Frank took two days to hitchhike down to London. It was all new. A night sleeping in a plastic bin bag sheltering outside a Tube station, with what seemed like every dosser in town. His cheap rucksack with a change of clothes, and loop of torn leather strap, lopsided him. He carried it like a ball, but it made a goodish pillow, raising his head above the stink of pee. The Sally Army came during the night, nipping between sleepers and wakers, parcelling out cartons of hot minestrone soup and doughy white bread. The police arrived later with dogs, a dim presence, but did nothing about the two Jakies fighting, coats flapping as they grappled with each other. One of them was a thick set woman, her shriek seemed to tame the other. They lurched away dancing together through the station, arm in arm. Another day wandering about before he found Kings Cross and he’d have loved to jump on a train and went home.
Outside the station, behind him, a short distance to the right, with his bum against the metal railings with cars whizzing past in the steady downpour, he noticed somebody loitering and casually studying him with soft brown eyes. He was a baldy wee guy, ginger beard tight to his face, oddly dressed in a shirt and tie, but with hiking books and knee-length woollen socks pulled up over manky denims.
‘Just up from Glesca?’ he asked.
Frank clutched his rucksack close to his chest, his Parker hood pulled up, peering out at him. ‘Nah, been here quite a while.’
The wee guy smiled with crooked teeth, closed the distance between them, his hand outstretched, ‘Malky Mukherjee.’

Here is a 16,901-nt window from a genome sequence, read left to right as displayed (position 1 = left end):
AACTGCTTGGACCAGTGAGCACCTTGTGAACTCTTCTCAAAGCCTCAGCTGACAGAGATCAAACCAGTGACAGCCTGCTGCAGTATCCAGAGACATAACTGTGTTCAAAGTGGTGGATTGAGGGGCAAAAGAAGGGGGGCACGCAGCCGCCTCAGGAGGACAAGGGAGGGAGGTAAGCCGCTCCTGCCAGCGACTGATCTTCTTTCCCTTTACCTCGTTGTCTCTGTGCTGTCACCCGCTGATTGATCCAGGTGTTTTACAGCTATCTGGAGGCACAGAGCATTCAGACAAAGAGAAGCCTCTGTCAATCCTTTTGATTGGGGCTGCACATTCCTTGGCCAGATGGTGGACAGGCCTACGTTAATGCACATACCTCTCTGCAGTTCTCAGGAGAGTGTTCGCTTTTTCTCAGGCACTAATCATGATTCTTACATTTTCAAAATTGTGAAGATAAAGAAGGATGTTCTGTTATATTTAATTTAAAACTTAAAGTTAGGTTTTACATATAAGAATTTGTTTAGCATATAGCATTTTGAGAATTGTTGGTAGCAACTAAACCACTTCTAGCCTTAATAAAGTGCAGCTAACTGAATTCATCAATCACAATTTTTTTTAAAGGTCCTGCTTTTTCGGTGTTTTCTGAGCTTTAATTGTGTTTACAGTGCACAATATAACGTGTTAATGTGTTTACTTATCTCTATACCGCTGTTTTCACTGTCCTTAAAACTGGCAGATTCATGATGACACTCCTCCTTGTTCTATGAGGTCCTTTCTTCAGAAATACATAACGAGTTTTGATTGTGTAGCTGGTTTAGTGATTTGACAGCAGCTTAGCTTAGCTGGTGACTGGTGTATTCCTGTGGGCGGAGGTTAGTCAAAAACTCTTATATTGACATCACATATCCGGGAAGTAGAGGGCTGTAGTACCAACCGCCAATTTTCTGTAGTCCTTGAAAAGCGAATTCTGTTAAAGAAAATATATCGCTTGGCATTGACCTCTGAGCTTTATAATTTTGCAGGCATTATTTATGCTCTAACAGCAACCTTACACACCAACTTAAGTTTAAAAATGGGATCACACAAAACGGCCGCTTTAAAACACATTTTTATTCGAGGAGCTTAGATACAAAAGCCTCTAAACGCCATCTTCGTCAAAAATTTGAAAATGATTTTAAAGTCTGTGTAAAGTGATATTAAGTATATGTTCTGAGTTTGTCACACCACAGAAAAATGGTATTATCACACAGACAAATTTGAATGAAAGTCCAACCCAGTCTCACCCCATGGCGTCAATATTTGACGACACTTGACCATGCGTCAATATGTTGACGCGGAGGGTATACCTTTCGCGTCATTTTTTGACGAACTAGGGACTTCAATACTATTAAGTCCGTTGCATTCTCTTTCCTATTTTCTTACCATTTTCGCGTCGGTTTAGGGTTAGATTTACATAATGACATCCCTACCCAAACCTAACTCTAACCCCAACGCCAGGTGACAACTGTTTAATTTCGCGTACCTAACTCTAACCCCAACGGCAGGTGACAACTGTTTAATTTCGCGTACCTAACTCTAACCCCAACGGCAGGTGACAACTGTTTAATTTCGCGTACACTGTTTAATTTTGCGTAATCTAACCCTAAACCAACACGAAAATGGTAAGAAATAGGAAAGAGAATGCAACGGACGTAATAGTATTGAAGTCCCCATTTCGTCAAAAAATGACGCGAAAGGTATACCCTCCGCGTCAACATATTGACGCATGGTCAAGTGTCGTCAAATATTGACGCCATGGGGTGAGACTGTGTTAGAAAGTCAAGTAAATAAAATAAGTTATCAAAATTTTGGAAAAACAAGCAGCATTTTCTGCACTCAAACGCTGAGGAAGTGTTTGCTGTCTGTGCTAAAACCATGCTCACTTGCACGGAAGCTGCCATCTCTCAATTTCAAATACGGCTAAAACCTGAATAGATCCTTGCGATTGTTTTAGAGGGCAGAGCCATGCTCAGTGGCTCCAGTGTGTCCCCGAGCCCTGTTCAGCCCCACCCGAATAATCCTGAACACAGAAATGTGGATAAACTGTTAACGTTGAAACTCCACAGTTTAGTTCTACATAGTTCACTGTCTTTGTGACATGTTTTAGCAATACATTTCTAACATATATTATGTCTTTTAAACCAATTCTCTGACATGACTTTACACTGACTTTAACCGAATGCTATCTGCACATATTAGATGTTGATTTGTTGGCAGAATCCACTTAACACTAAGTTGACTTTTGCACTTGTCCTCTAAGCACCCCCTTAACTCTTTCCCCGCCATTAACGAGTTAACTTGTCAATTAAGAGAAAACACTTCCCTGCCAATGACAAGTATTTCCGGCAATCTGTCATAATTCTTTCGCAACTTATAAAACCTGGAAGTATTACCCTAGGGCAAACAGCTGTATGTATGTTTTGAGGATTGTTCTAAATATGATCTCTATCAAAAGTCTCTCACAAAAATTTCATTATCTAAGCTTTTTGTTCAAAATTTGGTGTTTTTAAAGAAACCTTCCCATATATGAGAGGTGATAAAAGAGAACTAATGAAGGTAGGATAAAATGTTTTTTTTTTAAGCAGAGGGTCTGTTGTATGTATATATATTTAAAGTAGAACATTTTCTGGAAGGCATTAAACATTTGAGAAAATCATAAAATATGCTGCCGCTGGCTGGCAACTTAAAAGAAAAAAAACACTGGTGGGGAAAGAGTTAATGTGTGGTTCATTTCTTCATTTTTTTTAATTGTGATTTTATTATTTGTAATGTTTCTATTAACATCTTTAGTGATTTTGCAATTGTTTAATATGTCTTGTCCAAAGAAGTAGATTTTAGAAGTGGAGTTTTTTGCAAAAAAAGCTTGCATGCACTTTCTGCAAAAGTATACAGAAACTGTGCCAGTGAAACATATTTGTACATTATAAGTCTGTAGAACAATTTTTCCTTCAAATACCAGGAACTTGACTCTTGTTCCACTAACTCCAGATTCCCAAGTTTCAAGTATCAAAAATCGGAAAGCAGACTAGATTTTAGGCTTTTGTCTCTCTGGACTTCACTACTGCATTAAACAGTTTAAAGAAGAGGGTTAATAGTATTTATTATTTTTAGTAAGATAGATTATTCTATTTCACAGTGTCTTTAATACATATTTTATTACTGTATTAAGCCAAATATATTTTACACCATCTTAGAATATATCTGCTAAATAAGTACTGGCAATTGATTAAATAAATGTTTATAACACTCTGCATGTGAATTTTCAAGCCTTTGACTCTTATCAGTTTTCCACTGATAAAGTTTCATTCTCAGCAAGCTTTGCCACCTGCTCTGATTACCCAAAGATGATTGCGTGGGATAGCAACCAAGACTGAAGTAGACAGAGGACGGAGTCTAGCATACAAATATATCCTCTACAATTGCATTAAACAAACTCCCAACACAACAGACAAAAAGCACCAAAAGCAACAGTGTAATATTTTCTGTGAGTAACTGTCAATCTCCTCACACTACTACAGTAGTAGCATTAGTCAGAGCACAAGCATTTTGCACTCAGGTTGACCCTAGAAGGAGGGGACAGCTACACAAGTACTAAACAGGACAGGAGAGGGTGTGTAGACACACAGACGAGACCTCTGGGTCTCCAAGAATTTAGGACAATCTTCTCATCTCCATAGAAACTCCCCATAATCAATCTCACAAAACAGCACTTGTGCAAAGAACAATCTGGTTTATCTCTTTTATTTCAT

Frank hesitated, swapped his rucksack to under his left arm, before shaking his hand. ‘You don’t look like a Paki.’
‘I’m no’,’ he said, his shoulder twitching, his shirt soaked through, red tie stuck to his thin chest. ‘You lookin’ for work?’
‘Fuck off,’ said Frank, dropping his hand and taking a step backwards. Black Hackney cabs took the turn off the station sharpish, tourists with their suitcase snug inside staring out at them.
‘You don’t have a jacket in that bag I could borrow?’ said Malky.
‘Nah, fuck off,’ said Frank.
‘Where you been?’ Malky stood motionless as a cigar-store Indian as Frank towered above him.
‘Nane of your fuckin’ business.’
Rain ran down Malky’s face, but he made no move to wipe it away. He coughed and coughed, bending over and hacking up green sputum and spit, drooling it onto the tarmac. Frank bent over and unpicked the buckle and clasp of binding leather straps and reached into the bottom of his rucksack and pulled out socks and pants before, finally, a balled up Wrangler jacket. He handed it to Malky.
The sleeves were too long, but Malky folded them backwards on themselves and he stopped shivering.
‘You got a hotel picked yet?’ asked Malky.
‘Look, I’ve nae money. Nothin’.’
‘That’s no’ whit I asked you?’
Frank dug deep into his coat pocket, fishing with his fingers, pulling out a fifty-pence piece. ‘Here. That leaves me with seventy-five pence.’